Pence demands Congress ‘do their job’ after health bill collapse

Vice President Pence demanded Congress “step up” and “do their job” by taking action to replace ObamaCare after the collapse of Republicans’ latest health care bill, stepping up pressure on his former congressional colleagues to deliver on a campaign promise.

The vice president has maintained ties on Capitol Hill, where he once served as a House member, but made clear Tuesday morning that the administration’s patience is wearing thin.

“Inaction is not an option. Congress needs to step up. Congress needs to do their job and Congress needs to do their job now,” he said, during an address to a National Retail Federation summit in Washington.

He spoke as Senate Majority Leader Mitch McConnell was moving forward on a last-resort bid to scrap ObamaCare, pushing to repeal the 2010 health law now and replace it later. Pence said Tuesday that he and President Trump “fully support” that plan. He said the Senate should either go that route, or return to the legislation already on the table.

“ObamaCare has failed, and ObamaCare must go,” he said.


McConnell, R-Ky., is trying to press ahead after several GOP senators said late Monday they would not support the bill he unveiled last week -- after his first plan also failed to attract enough support to even get a vote.

McConnell says the Senate will “in the coming days” revive a 2015 measure -- passed by the Republican-led Congress but vetoed by then-President Barack Obama -- to repeal ObamaCare with a two-year delay. He said such an effort will “provide for a stable transition period to a patient-centered health care system that gives Americans access to quality, affordable care.”

Speaking on the Senate floor Tuesday morning, McConnell said: “I regret the effort to repeal and immediately replace will not be successful, but that doesn’t mean we should give up. … [T]his does not have to be the end of the story.”

Pence and Trump appear united in their push to pressure Congress into action.

In a tweet Tuesday morning, the president blamed Democrats and some Republicans for the latest collapse, while vowing to press ahead.

"We were let down by all of the Democrats and a few Republicans. Most Republicans were loyal, terrific & worked really hard. We will return!" he said.

After the bill collapsed Monday night, he tweeted that Republicans should repeal ObamaCare now and “start from a clean slate.”

McConnell needs support from 50 of the chamber’s 52 Republican senators to pass such a bill. Early Monday, the bill was formally opposed only by GOP Sens. Rand Paul of Kentucky and Susan Collins of Maine.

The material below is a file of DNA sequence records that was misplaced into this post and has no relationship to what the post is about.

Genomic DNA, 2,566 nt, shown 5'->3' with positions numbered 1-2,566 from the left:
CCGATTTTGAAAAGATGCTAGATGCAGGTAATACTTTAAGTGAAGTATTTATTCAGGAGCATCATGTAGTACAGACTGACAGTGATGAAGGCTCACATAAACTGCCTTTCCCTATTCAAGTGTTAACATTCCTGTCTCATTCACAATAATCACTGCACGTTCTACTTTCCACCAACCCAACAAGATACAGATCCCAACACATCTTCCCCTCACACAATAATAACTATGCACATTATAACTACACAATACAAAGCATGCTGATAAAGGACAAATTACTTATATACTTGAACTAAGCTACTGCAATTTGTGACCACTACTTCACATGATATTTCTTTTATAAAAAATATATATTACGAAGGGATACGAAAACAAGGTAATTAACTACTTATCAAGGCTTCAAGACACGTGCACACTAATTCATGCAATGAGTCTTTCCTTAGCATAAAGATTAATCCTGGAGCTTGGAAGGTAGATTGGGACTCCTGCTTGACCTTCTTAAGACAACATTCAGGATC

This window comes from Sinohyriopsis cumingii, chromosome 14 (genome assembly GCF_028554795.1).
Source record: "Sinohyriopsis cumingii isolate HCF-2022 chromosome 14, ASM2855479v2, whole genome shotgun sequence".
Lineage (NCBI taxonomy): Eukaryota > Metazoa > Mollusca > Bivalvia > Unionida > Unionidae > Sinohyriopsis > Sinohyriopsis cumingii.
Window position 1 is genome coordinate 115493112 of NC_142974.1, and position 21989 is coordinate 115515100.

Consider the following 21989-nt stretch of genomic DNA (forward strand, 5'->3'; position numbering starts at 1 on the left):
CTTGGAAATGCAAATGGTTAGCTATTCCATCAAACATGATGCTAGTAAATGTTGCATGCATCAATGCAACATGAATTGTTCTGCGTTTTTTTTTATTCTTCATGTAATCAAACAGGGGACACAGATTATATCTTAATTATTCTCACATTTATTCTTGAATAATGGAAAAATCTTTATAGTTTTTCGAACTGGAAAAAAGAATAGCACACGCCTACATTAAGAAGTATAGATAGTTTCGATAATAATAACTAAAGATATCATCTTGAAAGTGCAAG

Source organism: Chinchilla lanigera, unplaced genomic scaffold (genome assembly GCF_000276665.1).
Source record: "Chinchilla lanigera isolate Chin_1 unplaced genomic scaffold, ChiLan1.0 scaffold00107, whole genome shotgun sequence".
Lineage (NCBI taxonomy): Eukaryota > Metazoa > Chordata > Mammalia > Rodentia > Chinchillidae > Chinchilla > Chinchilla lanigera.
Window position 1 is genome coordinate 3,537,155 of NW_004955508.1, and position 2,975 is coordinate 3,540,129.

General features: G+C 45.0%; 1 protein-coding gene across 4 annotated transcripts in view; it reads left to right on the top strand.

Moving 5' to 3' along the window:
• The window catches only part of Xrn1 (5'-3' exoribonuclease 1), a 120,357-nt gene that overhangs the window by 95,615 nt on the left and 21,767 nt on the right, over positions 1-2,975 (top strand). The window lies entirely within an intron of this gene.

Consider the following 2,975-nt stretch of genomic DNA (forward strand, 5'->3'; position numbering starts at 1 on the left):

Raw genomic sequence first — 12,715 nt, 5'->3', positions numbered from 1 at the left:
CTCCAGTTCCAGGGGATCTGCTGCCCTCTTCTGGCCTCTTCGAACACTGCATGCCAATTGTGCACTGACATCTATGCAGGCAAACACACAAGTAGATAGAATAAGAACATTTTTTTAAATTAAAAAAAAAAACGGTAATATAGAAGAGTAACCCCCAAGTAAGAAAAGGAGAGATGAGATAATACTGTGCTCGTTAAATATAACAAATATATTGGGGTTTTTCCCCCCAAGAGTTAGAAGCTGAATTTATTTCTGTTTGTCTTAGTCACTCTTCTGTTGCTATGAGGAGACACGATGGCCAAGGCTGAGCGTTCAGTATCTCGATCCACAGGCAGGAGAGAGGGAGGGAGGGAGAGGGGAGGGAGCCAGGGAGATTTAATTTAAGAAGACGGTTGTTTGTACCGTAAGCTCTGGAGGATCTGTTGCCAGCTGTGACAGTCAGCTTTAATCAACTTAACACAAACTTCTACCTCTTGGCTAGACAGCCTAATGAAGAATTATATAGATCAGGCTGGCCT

However, while Trump was meeting with several Republican senators who supported McConnell’s bill, GOP Sens. Ron Johnson of Wisconsin, Mike Lee of Utah and Jerry Moran of Kansas also announced their opposition, dashing any hopes of passage.

“We were talking about a next step,” Oklahoma GOP Sen. James Lankford, who was at the White House dinner meeting, told Fox News’ “Fox & Friends” on Tuesday morning.

McConnell, lauded for his ability to present only bills that he can pass, would be taking a big risk in a repeal-only effort, though such a move would effectively fulfill Trump and congressional Republicans’ campaign vows to end ObamaCare. The program has seen rising premium costs while offering customers diminishing policy options.

Lankford, like other senators, expressed opposition over McConnell drafting the bill behind closed doors with only a handful of other lawmakers. And he joined in calls for a more open, collaborative process.

“If we can get everybody together at one time, I think we can do this,” he said.

The GOP-led House this spring passed its ObamaCare overhaul bill. No Senate Democrats support Republicans’ repeal-and-replace efforts, but have acknowledged problems with ObamaCare and have said they would work in a bipartisan effort to make fixes.

“Rather than repeating the same failed, partisan process yet again, Republicans should start from scratch and work with Democrats on a bill that lowers premiums, provides long-term stability to the markets and improves our health care system,” said Senate Minority Leader Chuck Schumer, D-N.Y.